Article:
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# Tube Reduction In A Shell And Tube Exchanger

2 replies to this topic
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### #1 RQA21

RQA21

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Posted 11 May 2018 - 12:17 PM

Hi all,

I am attempting to quantify the effect of reducing the number of tubes ,in a shell and tube heat exchanger, on the heat duty. The heat exchanger is a single pass. I was thinking about using the relationship Q=UAdeltaTlm. I already know the number of tubes that need to be plugged so I have the area. Can I assume that the overall heat transfer coefficient and the log mean temperature will stay constant for a rough approximation of the reduction in duty? What would be a better way to carry out this calculation? There is also the issue of velocity as it will increase through the tubes due to plugging, and it needs to be kept below a certain value depending on the pipe material and the fluid to avoid erosion.
Any guidance is greatly appreciated.

### #2 Technical Bard

Technical Bard

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Posted 11 May 2018 - 09:10 PM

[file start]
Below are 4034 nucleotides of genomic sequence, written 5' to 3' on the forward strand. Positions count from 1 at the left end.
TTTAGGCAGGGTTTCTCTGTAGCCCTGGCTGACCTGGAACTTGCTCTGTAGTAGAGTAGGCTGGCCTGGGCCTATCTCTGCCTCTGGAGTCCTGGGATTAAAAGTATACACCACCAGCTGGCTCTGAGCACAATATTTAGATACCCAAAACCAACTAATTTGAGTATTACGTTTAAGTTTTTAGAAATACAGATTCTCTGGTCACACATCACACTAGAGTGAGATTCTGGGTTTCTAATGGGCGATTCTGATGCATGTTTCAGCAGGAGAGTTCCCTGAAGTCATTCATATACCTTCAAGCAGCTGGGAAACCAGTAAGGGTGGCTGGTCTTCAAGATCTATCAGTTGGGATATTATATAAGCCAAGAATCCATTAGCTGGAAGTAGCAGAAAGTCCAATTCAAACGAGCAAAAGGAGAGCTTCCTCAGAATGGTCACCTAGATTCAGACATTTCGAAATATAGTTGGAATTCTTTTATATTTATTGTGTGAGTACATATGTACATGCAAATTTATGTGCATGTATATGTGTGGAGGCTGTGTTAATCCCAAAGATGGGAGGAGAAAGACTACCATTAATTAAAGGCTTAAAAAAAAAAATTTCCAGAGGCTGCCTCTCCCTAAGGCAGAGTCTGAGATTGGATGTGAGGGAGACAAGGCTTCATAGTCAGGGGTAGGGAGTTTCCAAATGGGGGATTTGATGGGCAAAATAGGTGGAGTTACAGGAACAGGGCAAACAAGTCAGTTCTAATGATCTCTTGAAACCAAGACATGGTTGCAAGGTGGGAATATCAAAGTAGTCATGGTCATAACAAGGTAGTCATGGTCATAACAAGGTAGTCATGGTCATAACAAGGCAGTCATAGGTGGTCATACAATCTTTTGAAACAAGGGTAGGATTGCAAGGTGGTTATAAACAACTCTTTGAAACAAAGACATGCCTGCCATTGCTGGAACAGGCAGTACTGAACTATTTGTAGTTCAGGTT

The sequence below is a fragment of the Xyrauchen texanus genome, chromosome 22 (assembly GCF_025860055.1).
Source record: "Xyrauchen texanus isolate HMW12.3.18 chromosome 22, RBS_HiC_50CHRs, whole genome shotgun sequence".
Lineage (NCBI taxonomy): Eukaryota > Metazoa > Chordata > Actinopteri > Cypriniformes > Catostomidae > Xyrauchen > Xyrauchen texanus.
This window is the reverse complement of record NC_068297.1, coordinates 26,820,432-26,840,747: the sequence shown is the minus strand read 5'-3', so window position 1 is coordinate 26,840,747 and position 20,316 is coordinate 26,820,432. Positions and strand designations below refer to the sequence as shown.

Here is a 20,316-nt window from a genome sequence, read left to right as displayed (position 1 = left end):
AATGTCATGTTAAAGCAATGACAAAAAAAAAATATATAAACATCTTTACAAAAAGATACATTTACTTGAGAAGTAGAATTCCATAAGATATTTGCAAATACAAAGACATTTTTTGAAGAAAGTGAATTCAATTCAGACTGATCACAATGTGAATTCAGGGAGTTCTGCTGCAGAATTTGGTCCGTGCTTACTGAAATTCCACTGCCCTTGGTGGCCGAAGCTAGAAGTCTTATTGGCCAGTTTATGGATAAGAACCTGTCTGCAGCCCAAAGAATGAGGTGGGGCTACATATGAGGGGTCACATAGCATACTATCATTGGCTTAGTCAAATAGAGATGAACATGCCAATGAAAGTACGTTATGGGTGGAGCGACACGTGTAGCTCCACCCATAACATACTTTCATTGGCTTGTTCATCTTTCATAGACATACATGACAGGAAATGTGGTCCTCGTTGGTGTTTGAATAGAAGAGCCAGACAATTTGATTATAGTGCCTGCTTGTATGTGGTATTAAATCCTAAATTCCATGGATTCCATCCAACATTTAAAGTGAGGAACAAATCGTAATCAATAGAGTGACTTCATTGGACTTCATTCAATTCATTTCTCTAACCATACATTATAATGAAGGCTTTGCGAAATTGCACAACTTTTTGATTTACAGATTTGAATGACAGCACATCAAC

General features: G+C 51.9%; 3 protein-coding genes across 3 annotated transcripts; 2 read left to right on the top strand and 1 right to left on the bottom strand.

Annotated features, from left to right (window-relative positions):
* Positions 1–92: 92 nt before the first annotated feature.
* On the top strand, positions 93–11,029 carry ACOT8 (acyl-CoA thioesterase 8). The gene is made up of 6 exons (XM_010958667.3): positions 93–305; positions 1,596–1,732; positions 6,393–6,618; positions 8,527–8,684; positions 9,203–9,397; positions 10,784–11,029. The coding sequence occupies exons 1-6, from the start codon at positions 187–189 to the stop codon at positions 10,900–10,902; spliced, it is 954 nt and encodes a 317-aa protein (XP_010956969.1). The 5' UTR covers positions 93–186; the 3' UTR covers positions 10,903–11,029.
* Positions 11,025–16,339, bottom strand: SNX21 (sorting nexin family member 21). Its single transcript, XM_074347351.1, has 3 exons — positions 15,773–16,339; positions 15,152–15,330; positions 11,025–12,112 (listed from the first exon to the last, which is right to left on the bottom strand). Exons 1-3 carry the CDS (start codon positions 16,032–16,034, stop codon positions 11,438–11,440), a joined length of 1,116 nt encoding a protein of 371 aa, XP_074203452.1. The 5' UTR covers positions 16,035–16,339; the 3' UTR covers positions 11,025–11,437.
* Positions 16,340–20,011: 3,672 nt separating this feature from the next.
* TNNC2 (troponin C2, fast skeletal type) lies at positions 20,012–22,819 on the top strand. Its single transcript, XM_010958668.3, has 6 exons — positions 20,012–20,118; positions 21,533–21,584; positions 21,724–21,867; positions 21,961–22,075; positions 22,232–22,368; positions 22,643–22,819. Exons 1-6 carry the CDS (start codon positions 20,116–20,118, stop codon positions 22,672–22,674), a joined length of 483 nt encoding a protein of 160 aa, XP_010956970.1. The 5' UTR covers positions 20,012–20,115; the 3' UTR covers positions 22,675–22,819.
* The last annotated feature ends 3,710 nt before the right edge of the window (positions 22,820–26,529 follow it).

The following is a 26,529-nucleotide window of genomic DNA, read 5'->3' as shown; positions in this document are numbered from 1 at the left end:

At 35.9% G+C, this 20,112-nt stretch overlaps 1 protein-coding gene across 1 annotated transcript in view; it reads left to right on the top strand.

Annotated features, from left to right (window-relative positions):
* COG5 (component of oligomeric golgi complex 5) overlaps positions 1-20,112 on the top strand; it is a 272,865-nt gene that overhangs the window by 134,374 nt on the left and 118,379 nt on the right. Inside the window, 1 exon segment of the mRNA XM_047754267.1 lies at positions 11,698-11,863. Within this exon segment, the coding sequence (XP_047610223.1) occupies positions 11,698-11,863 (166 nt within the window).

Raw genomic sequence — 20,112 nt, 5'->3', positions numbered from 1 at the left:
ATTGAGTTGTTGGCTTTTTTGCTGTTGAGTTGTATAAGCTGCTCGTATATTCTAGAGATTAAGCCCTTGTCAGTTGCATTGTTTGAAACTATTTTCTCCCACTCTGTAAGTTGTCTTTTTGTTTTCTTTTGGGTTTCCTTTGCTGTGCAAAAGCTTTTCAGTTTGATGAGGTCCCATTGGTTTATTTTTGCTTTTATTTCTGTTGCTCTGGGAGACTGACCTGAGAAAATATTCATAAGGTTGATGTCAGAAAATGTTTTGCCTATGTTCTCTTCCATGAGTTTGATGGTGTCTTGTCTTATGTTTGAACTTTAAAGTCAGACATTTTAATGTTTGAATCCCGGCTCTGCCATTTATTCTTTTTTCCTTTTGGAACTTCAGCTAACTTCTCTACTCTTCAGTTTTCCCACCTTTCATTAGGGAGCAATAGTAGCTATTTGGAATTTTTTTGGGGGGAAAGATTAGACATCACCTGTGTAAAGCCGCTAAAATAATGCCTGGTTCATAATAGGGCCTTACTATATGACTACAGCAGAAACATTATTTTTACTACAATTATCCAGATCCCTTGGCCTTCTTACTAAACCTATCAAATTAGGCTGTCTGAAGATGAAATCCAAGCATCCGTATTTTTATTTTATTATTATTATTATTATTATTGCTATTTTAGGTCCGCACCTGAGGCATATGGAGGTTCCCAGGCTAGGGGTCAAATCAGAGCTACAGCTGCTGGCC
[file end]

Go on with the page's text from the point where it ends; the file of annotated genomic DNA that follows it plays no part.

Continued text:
Yes, you can ratio the areas to get a number of tubes you need, and be roughly correct.  The uncertainty is that the U value will increase as velocity increases.  You can calculate the tubeside coefficient (h) pretty easily for the differing velocities and use that to estimate the change in U value (if the other side is controlling, then it won't matter much).

### #3 PingPong

PingPong

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Posted 12 May 2018 - 06:26 AM

Q = U.A.F.LMTD

By plugging part of the tubes U will increase somewhat.

If inlet temperatures on both sides stay the same as before then also F and LMTD will increase because outlet temperatures will change. How much depends on the present inlet and outlet temperatures of the exchanger, nr of shellpasses, nr of tubepasses, TEMA type.

As a consequence of all the above after plugging part of the tubes Q will decrease less then one would expect when only looking at decrease in A.